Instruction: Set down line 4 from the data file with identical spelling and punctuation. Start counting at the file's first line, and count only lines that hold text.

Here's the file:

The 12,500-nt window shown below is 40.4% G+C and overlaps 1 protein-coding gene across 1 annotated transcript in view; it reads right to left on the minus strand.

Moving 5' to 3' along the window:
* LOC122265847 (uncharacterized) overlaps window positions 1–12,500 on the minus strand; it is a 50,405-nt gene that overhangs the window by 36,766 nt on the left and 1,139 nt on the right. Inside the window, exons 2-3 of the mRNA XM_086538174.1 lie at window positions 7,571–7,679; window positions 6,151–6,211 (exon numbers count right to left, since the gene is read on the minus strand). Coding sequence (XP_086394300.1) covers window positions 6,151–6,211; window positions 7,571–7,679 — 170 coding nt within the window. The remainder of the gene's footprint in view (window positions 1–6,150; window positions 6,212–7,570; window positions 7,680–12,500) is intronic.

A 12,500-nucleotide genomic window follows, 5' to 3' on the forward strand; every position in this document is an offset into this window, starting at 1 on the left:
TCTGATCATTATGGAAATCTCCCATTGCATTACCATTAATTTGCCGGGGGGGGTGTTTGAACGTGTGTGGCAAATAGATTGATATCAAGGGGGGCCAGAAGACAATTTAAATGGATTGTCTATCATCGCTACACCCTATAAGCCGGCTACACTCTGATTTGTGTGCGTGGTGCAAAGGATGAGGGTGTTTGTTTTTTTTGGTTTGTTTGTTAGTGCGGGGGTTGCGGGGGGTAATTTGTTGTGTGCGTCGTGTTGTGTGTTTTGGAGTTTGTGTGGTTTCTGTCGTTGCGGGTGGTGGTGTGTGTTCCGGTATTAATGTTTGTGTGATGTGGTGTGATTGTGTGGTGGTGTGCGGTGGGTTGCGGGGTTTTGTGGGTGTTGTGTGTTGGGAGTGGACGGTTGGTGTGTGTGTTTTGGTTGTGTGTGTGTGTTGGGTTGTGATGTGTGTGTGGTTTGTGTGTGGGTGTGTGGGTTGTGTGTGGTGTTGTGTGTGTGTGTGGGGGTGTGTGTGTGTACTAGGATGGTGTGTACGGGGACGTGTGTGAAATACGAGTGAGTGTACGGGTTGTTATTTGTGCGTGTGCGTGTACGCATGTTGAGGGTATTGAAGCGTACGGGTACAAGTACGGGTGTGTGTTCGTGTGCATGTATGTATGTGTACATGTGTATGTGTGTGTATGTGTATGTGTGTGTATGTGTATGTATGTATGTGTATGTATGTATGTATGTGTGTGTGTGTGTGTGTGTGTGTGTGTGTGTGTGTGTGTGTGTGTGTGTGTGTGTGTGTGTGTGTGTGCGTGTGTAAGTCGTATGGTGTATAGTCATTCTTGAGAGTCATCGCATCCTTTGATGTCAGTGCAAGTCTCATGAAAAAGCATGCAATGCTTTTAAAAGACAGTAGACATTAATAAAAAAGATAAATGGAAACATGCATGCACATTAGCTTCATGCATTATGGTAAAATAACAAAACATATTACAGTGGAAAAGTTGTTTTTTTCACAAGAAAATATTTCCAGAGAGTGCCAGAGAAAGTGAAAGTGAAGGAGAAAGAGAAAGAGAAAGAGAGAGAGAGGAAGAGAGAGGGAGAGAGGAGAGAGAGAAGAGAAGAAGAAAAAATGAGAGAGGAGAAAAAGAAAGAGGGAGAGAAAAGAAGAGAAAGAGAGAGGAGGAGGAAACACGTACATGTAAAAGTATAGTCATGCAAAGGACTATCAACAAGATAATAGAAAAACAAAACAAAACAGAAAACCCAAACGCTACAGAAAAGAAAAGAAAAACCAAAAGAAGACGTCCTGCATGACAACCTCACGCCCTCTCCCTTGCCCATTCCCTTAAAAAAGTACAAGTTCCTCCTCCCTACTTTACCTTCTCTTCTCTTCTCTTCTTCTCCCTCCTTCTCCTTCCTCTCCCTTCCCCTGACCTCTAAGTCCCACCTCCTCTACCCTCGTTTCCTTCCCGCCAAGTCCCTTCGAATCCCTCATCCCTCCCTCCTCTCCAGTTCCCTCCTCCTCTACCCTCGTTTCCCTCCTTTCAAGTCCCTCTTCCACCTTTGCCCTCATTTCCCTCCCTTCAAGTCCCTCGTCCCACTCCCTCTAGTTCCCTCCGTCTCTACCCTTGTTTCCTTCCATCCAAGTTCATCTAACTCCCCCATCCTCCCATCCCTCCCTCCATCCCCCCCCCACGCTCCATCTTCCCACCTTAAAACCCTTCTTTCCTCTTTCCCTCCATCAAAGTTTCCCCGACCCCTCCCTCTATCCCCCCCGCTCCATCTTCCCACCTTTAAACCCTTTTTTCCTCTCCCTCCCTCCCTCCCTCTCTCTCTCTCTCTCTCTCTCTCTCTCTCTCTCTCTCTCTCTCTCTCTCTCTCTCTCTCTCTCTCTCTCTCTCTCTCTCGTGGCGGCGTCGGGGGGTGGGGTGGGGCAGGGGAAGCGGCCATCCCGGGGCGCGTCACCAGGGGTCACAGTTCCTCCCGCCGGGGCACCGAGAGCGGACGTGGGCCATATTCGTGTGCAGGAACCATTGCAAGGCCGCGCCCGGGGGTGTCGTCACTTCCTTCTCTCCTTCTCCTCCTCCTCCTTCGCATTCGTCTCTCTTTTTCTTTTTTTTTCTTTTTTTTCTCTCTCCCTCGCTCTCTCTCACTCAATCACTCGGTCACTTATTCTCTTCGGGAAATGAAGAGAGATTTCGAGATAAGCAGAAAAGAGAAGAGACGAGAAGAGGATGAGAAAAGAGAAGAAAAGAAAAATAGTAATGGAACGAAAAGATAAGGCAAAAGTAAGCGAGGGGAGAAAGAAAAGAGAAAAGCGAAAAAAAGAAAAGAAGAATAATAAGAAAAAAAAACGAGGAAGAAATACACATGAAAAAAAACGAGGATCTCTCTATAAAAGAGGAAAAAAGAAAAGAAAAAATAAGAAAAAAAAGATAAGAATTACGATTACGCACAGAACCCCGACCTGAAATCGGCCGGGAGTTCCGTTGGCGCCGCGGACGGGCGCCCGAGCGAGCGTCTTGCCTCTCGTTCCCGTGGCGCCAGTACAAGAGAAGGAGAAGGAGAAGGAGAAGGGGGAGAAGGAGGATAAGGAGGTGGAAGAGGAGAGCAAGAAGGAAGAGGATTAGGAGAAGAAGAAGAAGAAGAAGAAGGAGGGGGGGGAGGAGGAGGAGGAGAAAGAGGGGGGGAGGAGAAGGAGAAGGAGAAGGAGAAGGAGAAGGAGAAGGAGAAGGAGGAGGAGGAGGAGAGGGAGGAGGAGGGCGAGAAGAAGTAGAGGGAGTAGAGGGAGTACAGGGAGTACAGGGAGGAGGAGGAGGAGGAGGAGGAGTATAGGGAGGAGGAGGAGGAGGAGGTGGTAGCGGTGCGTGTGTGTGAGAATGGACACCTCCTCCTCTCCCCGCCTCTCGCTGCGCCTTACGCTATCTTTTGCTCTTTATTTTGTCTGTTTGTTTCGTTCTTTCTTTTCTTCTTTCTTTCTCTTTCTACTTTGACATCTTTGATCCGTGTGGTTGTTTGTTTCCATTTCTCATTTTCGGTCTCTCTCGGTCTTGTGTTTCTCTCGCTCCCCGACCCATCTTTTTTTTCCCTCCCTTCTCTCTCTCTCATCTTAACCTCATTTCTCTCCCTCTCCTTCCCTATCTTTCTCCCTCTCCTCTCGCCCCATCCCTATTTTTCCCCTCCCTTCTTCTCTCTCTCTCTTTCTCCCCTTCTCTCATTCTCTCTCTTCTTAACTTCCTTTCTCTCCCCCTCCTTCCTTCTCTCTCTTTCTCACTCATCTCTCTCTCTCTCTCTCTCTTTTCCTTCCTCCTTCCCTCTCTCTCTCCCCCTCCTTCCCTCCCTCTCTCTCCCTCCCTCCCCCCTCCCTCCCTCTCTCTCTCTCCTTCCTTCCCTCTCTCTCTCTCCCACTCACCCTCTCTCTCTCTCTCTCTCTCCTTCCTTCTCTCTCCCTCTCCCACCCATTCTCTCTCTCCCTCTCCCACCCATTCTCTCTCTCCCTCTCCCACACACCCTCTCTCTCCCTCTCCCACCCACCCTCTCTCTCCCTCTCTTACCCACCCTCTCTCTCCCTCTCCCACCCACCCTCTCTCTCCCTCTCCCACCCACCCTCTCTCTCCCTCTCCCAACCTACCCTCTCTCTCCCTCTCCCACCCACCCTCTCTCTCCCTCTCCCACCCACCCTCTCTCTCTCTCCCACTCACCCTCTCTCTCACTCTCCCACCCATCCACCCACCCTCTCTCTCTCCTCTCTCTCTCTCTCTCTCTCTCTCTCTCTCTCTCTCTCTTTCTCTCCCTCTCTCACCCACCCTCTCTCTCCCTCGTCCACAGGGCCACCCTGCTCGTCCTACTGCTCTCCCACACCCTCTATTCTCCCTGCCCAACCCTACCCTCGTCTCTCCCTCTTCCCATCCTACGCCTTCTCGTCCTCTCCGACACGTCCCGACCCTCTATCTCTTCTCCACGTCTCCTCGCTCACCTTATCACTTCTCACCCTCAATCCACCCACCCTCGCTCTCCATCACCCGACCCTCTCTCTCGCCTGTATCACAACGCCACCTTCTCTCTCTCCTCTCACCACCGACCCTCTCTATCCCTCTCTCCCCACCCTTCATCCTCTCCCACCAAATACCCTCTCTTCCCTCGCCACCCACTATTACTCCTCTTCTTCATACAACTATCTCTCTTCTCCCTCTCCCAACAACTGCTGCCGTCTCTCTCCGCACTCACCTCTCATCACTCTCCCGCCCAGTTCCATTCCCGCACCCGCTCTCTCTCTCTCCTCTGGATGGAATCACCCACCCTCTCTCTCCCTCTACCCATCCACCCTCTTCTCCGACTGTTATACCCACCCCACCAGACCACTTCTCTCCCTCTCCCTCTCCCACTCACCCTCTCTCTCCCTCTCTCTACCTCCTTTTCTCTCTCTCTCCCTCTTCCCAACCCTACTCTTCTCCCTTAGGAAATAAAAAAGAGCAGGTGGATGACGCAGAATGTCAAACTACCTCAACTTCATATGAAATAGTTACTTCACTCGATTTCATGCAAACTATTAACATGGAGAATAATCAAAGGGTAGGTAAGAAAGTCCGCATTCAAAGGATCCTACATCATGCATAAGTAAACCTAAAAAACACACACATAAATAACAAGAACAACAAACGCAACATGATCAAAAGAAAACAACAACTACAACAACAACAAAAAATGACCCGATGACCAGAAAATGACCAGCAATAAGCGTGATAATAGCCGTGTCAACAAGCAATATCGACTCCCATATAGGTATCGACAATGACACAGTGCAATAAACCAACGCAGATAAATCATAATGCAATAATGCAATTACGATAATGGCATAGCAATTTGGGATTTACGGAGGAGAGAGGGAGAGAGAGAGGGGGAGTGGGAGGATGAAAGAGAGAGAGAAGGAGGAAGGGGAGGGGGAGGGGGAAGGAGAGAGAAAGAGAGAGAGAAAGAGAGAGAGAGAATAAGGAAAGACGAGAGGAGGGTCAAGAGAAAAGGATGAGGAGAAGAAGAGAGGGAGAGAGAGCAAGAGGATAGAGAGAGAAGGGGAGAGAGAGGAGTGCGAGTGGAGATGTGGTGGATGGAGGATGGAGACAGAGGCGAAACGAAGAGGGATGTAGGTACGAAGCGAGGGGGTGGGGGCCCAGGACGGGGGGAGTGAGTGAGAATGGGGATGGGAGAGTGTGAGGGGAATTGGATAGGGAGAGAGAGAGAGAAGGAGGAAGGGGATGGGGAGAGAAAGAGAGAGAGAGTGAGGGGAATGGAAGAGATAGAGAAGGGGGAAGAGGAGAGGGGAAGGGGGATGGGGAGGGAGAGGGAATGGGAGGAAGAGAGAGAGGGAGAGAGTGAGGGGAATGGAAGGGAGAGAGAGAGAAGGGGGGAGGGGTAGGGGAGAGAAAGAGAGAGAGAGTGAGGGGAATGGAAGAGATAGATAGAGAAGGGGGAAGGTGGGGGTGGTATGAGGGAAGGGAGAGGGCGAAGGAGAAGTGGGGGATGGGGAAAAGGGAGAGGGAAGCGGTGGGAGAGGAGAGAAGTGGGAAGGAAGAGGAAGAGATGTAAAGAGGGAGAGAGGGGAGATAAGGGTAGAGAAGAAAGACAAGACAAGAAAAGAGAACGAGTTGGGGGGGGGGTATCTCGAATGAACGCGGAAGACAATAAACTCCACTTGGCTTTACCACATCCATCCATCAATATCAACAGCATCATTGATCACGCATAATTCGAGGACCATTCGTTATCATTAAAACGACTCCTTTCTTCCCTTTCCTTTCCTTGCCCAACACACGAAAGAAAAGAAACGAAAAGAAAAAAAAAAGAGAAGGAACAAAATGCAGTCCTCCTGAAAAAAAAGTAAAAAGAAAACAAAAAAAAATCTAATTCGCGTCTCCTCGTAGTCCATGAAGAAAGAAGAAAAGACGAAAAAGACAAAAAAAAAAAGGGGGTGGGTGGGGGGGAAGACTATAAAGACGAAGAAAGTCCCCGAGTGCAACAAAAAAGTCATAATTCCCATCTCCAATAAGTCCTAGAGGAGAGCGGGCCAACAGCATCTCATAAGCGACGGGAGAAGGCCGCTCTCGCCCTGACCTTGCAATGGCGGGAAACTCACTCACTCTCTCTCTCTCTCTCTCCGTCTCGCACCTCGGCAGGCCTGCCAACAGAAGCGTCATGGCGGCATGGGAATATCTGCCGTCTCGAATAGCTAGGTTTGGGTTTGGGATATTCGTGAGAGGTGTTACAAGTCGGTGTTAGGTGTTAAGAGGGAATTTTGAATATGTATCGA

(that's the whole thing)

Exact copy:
A 12,500-nucleotide genomic window follows, 5' to 3' on the forward strand; every position in this document is an offset into this window, starting at 1 on the left: